Tuesday, February 3, 2015

1721. Why Most of French Muslims Did Not Observe a Minute of Silence for Charlie Hebdo

By Steven Erlanger, The New York Times, February 2, 2015
Public housing in Clichy-sous-Bois, a largely immigrant suburb of Paris was the scene of weeks of riots 10 years

CLICHY-SOUS-BOIS, France — In the aftermath of the Charlie Hebdo attacks, France has begun a defensive but potentially decisive debate over what it means to be French — and whether that definition can make room for its vibrant, growing Muslim population.

At its core, the debate is about whether the French sense of identity has become so intertwined with secularism that the country is failing to honor its ideals as it becomes a multicultural society in which Islam is taking a more prominent place.

By law and tradition, citizens are meant to be judged as individuals without reference to race, religion or gender in the service of the republic’s ideals and its motto: Liberty, Equality, Fraternity. That aspiration, dating to the French Revolution and deeply embedded in French life, was given a powerful voice in the large demonstrations of national unity following the January killings of cartoonists, police officers and Jews by homegrown Islamist radicals.

But these ideals, and the French Republic itself, can feel distant and empty to disaffected Muslims, who traditionally see little distinction between religion and public life. They often view the state’s values as foreign, even blasphemous, imposed on them like a form of cultural colonialism, and sometimes used as a pretext for racial and religious discrimination.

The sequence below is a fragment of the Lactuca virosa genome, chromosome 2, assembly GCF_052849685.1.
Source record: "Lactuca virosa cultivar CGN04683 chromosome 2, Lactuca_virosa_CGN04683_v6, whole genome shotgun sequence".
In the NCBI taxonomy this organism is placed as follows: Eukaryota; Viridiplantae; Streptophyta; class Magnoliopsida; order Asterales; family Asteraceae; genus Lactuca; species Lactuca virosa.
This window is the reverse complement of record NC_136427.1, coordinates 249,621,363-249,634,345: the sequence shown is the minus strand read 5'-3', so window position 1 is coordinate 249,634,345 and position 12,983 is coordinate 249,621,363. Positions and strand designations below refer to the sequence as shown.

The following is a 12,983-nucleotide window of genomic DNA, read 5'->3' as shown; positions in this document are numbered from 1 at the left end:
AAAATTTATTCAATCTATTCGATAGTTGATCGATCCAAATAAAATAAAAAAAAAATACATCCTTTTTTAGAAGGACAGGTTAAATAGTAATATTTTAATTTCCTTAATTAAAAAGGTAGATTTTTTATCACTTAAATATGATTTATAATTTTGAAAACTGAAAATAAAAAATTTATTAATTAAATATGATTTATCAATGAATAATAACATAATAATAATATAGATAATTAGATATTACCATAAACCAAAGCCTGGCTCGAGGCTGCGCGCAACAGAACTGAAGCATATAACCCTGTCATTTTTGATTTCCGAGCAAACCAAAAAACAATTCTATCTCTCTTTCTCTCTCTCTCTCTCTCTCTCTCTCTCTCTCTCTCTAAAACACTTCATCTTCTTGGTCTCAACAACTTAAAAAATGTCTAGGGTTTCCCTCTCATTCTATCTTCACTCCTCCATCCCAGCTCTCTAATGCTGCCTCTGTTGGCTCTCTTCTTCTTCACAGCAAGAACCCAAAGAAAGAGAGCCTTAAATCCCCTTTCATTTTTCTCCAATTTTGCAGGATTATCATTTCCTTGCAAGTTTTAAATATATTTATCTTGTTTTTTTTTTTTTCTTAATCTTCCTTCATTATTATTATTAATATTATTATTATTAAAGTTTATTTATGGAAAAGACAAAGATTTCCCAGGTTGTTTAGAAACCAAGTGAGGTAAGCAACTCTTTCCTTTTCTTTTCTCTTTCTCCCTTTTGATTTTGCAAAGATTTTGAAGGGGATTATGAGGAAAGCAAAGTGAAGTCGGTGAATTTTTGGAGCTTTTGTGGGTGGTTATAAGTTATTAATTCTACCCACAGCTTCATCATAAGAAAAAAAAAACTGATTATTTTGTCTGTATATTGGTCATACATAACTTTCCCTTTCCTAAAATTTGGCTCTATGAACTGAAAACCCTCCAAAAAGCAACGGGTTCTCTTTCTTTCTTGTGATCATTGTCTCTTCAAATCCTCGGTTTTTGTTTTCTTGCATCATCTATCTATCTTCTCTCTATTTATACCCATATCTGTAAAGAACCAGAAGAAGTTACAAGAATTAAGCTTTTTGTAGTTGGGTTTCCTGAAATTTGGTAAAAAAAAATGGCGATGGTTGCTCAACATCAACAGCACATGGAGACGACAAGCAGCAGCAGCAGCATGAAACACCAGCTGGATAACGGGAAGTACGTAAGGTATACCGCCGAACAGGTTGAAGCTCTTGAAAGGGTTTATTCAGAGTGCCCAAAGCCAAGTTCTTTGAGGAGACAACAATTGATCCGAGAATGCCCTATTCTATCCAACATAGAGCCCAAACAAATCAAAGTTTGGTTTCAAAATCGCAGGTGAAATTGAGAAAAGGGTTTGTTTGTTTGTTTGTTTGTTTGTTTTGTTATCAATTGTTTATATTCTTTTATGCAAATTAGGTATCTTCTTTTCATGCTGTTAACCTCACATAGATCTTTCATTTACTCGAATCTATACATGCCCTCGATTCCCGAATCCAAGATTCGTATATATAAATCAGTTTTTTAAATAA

“What is really under challenge here is the notion of France as a totalitarian democracy,” said Andrew Hussey, a Paris-based professor who wrote “The French Intifada: The Long War between France and Its Arabs.” Republicanism here is “a totality, like Communism was, and also sacred,” he said.

France is a country, he said, of “enlightenment fundamentalists” demanding “the imposition of a whole identity.”

It is in places like Clichy-sous-Bois, a tough and heavily immigrant Paris suburb, where the gap is most visible between the French Republic of civics lessons and daily life for the mostly Muslim population.

Prime Minister Manuel Valls was criticized for describing the situation in ghettos like Clichy as “territorial, social, ethnic apartheid.” But in the 10 years since rioting against the police and the state started here, and then spread nationwide, prompting promises of reform, life has worsened: more crime, more unemployment, more poverty, more alienation and now, more radicalization among Muslim youth.

The young people here scoff at the ideals of liberty, equality and fraternity, calling them “du pipeau,” or hot air. They do not feel equal or fully free, and they have little sense of national solidarity.

As M’hammed Henniche, the head of the Union of Muslim Associations of Seine-Saint-Denis, which encompasses Clichy, said, “France is the country of the Declaration of the Rights of Man. But that’s all it is, a declaration.” Muslims, he said, feel freer to pray, eat, dress and live as they please in Britain, a monarchy, than in the French Republic.

As in other banlieues, as the heavily immigrant working-class suburbs are known, many young people here refused to comply with a state-mandated minute of silence for the journalists at Charlie Hebdo, whom they regard as having offended Islam.

A 14-year-old who would give his name only as Louins said angrily: “They don’t respect us, and then during a minute of silence we’re supposed to honor them? How can someone render homage to someone who doesn’t respect us? We can’t.” He told his professor: “I’m going to make a minute of silence for Palestine.” His friend Burak agreed, then added: “Stop the hypocrisy.”

Mr. Valls and President François Hollande have announced new civics lessons in the public schools to reinforce republican values, including “laïcité,” which translates roughly as secularism.